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The Saint Regis Mohawk Tribe is getting a $1.3 million payout from a nationwide settlement for communities affected by the opioid crisis. 

The payment is part of the opioid settlements reached in 2022 with major opioid manufacturers Teva and Allergan and distributors Walmart, Walgreens, and CVS. The settlements total $590 million.

More than 103,000 Americans died in opioid-related incidents in 2022, according to the Centers for Disease Control and Prevention (CDC). That’s up more than 200% since 2000, according to CDC data. As overdoses soar throughout the country, driven by the opioid crisis and the proliferation of synthetic opioid fentanyl, Native American communities are among the hardest hit. 

While Americans of all races and ethnicities have been affected, the proliferation of opioid deaths has disproportionately affected Black, Indigenous, and People of Color (BIPOC) communities. In 2020, Native Americans’ opioid mortality increased 39% over the prior year — the second-highest rate of increase behind African Americans, according to the CDC. 

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According to a statement by the Saint Regis Mohawk Tribe, opioid addiction is behind an increase in child welfare cases, foster care cases, and a rise in crime in the community. In 2018, the Tribe estimated that opioid abuse and addiction have consistently accounted for around 85 to 90 percent of child welfare cases annually for each of the last five years.

“The opioid epidemic has been far more devastating and had a profound cost to tribal communities across Indian Country,” Tribal Chief Beverly Cook said in a statement. “An entire generation of tribal members are growing up in the shadow of the opioid epidemic, with far-reaching consequences compounded by the historical trauma that our community has endured.”

The lawsuits were brought on behalf of hundreds of tribes by a Tribal Leadership Committee comprised of attorneys appointed by an Ohio federal district court judge. The suits alleged that opioid manufacturers, distributors, and retailers knew that opioids are more addictive than they claimed, causing addiction and other harm to tribal members and their communities.

According to a press release, the Saint Regis Mohawk Tribe Tribe will use the $1.3 million to create recovery support programs in accordance with an approved list of opioid abatement strategies per the terms of the settlement and “culturally appropriate activities that are aimed at remediating the opioid epidemic’s impact on the Akwesasne community.”

The settlement lists such abatement strategies and culturally appropriate activities over 12 pages. The list includes: 

  • Expand the availability of treatment for Opioid Use Disorder (OUD) and any co-occurring Substance Use Disorder or Mental Health (SUD/MH) conditions, including all forms of Medication-Assisted Treatment (MAT) approved by the U.S. Food and Drug Administration.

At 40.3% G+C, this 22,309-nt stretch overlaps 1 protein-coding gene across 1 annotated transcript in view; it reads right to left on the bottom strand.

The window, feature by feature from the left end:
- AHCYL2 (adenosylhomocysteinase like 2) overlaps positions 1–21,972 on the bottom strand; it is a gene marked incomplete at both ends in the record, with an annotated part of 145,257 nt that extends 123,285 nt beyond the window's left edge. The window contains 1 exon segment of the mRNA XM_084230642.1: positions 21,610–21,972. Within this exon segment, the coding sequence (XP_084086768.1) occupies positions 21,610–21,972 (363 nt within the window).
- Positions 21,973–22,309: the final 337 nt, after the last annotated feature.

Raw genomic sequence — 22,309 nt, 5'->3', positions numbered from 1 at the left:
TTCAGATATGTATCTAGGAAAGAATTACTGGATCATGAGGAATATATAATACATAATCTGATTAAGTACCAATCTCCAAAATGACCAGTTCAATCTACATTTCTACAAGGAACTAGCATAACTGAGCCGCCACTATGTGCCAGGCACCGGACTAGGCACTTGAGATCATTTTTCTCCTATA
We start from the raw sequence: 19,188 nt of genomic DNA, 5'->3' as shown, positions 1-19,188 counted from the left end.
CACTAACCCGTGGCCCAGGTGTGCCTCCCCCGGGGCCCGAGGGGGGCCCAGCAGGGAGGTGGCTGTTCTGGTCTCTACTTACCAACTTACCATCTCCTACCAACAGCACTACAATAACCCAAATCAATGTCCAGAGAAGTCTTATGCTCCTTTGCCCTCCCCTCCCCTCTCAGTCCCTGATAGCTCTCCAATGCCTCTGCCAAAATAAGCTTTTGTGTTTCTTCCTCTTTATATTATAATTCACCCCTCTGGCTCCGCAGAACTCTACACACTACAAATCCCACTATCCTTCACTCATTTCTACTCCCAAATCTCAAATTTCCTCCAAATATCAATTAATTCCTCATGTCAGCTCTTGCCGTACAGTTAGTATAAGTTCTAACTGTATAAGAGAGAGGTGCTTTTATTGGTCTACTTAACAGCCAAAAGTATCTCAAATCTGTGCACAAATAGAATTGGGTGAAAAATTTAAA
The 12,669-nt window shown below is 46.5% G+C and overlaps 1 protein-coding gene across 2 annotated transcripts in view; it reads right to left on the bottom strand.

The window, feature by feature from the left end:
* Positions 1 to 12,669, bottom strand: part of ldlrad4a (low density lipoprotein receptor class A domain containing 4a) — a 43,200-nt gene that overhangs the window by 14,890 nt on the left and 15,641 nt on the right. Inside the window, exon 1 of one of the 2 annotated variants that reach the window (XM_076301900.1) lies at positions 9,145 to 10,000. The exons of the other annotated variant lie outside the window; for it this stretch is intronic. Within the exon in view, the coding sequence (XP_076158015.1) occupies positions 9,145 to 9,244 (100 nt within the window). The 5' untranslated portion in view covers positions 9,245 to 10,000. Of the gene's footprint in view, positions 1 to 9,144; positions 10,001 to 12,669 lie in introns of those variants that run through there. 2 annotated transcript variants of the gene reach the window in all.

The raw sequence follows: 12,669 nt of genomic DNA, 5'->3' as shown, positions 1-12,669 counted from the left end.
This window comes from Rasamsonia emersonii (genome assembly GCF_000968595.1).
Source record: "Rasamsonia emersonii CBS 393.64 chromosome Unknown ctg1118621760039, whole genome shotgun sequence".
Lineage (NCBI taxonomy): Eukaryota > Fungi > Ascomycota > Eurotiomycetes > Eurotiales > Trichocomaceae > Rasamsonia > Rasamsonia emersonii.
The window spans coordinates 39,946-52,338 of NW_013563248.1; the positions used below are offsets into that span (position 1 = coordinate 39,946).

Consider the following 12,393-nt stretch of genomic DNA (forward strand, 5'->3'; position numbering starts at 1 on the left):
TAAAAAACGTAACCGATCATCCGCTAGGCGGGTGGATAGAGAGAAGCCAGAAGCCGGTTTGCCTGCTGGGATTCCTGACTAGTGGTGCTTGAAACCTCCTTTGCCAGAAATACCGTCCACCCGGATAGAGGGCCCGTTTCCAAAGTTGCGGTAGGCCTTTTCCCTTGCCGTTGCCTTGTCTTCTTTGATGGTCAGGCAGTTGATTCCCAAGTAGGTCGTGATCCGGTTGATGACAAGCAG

• Support mobile intervention, treatment, and recovery services offered by qualified professionals and service providers, such as peer recovery coaches, for persons with OUD and any co-occurring SUD/MH conditions and for persons who have experienced an opioid overdose.
  • Treatment of trauma for individuals with OUD (e.g., violence, sexual assault, human trafficking, or adverse childhood experiences) and family members (e.g., surviving family members after an overdose or overdose fatality
  • Provide comprehensive wrap-around services to individuals with OUD and any co-occurring SUD/MH conditions, including housing, transportation, education, job placement, job training, or childcare.
  • Provide comprehensive wrap-around services to individuals with OUD and any co-occurring SUD/MH conditions, including housing, transportation, education, job placement, job training, or childcare.

A representative for the Saint Regis Mohawk Tribe said the Tribal Council will hold a special meeting in the near future to determine which specific programs within the parameters of the settlement they will fund with the settlement funds.“The settlement amount does not come close to providing all the services that tribal members need in response to the opioid epidemic,” Tribal Chief Ron LaFrance noted in a press release. “But we are glad it will be used to support programs that help individuals dealing with addictions, so they can safely return to their families and loved ones.” 

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The Native News Health Desk is made possible by a generous grant from the National Institute for Health Care Management Foundation as well as sponsorship support from the American Dental Association. This grant funding and sponsorship support have no effect on editorial consideration in Native News Online. 
About The Author
Author: Elyse WildEmail: This email address is being protected from spambots. You need JavaScript enabled to view it.
Elyse Wild is senior editor for Native News Online and Tribal Business News.